1) Objectively, how does the car perform compared to other setups on the same car with the same driver? Hard data counts. Bigger/smaller tires, stiffer/softer springs, ride height, power levels, driver experience level....who cares what those numbers are? All that matters is...does the car get from point A to point B (or around a track/course)...faster or slower? Do what works, not what impresses other people.

2) Subjectively, how comfortable does the driver feel with the car? You have to enjoy driving it and have confidence in the car and your ability to drive it, not be afraid of losing control of it if you push it too hard. For a non-track car, I believe this factor to be the most important one. Whether it's a softer/stiffer ride, or more/less tire squeal, or electronic stability control, or more/less steering assist, or under/over/neutral steer...whatever makes you more comfortable and increases your enjoyment of the car...that's what you should do.


Setup #1:
Car: 1987 928 S4, 5 speed manual transmission with LSD, 2.20 gear ratio, S3 profile cams, X-pipe, AutoThority EZK chip (unbeknownst to me at the time)
Wheels: Hollow Spoke Turbo Twist (Front: 18x8 ET50; Rear: 18x11 ET45)
Tires: Pirelli P-Zero (Front: 225/40R18; Rear: 275/35R18)
Wheel/Tire Fitment: The rear tires were within a few millimeters of the fender, the fronts stuck out a bit and would rub under hard cornering.
Ride height: Set to the minimum factory recommended ride height
Front Camber: -0.5
Front Caster: 4.35
Front Toe: 0.132931 each side (.265862 total toe)
Rear Camber: -1.50
Rear Toe: 0.188472 each side

Driving impressions: When autocrossing, it had significant understeer. It was manageable if I planned for it, but really caught me by surprise the first time that I had it out. I got used to it, though, and was able to stay near the top of my class on my first day out, and get the top of my class or close to it from there. On the street, it was easy to either keep the rear planted, or break it lose, depending on my desire at the time. When I broke it lose it was very easy to throttle steer, or bring it back in line at will. The propensity for understeer was something best discovered on the autocross course instead of on the road. At highway speeds, it was very stable, even at high speeds. Traction in wet and even snow was outstanding, considering what the tires were.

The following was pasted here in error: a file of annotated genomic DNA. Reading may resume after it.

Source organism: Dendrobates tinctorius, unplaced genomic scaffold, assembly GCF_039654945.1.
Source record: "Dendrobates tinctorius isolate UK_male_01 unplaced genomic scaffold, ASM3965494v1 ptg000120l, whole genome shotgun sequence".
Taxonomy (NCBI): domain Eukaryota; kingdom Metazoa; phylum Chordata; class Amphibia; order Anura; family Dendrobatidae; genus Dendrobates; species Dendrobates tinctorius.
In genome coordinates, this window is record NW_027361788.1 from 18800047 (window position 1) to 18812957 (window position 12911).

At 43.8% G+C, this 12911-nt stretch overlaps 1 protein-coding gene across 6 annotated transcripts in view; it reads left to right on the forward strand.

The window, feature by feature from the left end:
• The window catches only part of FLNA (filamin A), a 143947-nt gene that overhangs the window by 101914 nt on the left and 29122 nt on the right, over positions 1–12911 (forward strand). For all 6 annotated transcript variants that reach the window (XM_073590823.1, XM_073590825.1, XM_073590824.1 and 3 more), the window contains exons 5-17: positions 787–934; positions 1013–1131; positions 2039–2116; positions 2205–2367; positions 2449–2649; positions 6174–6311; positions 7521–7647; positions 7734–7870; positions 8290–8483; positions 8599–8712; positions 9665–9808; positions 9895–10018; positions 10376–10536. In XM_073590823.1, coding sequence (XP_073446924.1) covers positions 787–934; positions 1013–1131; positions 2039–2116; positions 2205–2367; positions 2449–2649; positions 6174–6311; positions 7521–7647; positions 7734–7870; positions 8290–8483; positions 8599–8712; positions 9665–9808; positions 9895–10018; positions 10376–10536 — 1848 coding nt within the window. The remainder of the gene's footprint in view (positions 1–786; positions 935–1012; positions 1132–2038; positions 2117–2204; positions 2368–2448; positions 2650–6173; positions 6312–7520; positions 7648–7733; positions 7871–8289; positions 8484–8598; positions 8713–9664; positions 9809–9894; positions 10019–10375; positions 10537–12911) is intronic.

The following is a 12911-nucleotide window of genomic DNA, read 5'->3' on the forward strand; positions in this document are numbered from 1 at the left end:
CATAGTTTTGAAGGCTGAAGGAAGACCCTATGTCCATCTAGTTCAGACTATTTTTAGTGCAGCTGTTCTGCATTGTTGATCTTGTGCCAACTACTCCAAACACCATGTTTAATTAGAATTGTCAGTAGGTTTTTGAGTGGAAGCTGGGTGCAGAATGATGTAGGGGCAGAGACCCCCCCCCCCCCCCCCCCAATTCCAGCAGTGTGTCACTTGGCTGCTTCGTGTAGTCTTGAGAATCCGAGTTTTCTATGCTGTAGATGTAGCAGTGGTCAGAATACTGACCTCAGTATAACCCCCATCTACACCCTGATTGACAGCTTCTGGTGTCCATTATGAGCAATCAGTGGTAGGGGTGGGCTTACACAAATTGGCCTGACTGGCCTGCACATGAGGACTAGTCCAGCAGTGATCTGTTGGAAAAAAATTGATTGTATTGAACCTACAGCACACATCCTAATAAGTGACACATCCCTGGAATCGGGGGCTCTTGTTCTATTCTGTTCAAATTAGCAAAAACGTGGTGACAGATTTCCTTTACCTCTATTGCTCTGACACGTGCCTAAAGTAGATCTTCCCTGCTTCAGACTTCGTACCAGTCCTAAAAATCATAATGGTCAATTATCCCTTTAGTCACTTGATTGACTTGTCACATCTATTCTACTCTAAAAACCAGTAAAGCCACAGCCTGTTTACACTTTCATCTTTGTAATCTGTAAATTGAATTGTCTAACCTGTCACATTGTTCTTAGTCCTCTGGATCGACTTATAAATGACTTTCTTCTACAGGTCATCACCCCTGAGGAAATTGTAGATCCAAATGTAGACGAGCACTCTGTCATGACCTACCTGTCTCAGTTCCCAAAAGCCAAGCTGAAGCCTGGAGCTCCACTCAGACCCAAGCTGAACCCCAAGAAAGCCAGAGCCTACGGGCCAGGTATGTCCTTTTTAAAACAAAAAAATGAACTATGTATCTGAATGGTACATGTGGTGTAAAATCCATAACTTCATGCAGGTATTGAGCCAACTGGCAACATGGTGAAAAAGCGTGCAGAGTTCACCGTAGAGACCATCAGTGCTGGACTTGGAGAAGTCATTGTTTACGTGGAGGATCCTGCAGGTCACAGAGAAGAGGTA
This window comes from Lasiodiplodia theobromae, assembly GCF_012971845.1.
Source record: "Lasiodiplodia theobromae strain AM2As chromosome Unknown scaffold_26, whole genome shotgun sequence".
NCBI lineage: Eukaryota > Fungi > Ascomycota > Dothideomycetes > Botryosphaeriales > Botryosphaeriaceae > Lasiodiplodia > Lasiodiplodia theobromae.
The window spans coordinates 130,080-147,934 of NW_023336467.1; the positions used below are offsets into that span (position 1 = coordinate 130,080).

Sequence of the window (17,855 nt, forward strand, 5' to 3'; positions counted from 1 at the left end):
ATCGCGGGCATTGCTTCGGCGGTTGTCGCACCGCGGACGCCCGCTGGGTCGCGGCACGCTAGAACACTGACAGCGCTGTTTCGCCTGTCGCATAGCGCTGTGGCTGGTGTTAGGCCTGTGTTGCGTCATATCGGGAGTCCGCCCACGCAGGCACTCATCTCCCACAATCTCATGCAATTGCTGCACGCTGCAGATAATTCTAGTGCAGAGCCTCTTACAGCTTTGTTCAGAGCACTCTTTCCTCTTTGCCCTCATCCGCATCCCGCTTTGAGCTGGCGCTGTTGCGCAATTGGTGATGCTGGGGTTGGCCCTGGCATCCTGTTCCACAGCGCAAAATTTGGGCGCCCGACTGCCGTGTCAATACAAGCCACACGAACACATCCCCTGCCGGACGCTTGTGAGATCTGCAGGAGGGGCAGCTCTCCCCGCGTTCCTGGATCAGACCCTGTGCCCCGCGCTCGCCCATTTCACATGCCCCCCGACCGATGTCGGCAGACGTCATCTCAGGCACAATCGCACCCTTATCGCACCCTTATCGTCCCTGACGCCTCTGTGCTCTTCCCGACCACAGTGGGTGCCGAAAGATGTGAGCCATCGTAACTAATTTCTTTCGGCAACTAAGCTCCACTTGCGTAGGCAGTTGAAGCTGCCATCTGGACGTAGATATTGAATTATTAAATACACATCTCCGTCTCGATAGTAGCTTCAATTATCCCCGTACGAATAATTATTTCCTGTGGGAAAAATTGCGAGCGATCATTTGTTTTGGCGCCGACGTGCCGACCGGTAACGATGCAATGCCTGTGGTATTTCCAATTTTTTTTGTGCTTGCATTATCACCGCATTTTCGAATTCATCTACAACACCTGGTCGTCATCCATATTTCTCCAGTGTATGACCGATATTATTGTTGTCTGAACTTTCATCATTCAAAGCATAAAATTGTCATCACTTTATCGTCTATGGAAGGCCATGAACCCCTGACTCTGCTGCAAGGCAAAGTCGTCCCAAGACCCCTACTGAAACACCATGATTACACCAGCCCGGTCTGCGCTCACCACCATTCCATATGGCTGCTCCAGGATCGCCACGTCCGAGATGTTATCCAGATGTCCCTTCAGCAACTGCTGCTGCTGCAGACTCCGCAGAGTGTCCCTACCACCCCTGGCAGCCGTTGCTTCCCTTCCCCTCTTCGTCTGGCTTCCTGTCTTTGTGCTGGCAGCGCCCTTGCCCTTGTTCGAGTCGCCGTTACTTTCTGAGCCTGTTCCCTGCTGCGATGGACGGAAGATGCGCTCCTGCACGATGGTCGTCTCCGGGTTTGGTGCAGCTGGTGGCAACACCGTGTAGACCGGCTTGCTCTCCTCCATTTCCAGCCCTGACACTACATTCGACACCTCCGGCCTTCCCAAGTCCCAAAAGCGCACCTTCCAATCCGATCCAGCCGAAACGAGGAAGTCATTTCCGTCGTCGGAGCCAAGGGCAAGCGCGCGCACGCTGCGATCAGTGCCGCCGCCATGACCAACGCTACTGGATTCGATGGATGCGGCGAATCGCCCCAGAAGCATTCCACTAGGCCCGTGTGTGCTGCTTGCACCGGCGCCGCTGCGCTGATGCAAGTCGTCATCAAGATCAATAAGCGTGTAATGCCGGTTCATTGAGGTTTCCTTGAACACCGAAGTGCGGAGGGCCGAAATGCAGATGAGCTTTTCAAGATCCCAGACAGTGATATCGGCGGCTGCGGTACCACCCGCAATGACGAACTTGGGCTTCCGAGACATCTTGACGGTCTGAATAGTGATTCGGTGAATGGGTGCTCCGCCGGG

Setup #2:
Car: 1987 928 S4, 5 speed manual transmission with LSD, 2.20 gear ratio, S3 profile cams, X-pipe, AutoThority EZK chip (unbeknownst to me at the time)
Wheels: Carrera III 5 Spoke Wheels (Front: 18x8 ET57; Rear: 18x10 ET58)
Tires: Yokohama Advan Neova AD08 R Compound (Front: 235/40R18; Rear: 285/30R18)
Wheel/Tire Fitment: The rear tires fit quite a bit narrower than the fender and don't look great, the fronts are a near perfect fit.
Ride height: Set to the minimum factory recommended ride height
Front Camber: -0.5
Front Caster: 4.35
Front Toe: 0.132931 each side (.265862 total toe)
Rear Camber: -1.50
Rear Toe: 0.188472 each side

Driving Impressions: I never had a chance to autocross with this setup. After the tires had a few miles on them, I decided to test their stickiness by slamming on the brakes from about 45mph on very wet roads. The amount of brake pedal force that I used was more then enough to activate the ABS on my previous Pirellis. The ABS did not activate, the car just stopped. Very fast, with no sliding and no drama. And that pretty much characterized the performance of the tires. They are extremely sticky in dry and wet. They have stiff sidewalls, so cornering is very precise. It's possible to break the rear loose in a sharp turn if I really want to, but not as easy as the Pirellis. The AD08's don't squeal much , but they have a predictable threshold between traction and sliding. And they recover very quickly after sliding. I did not push them hard enough to evaluate their performance in the same situations that used to give me understeer while autocrossing. I have no doubt that the situation was improved, but I don't know by how much. I did do some spirited driving, and had no complaints.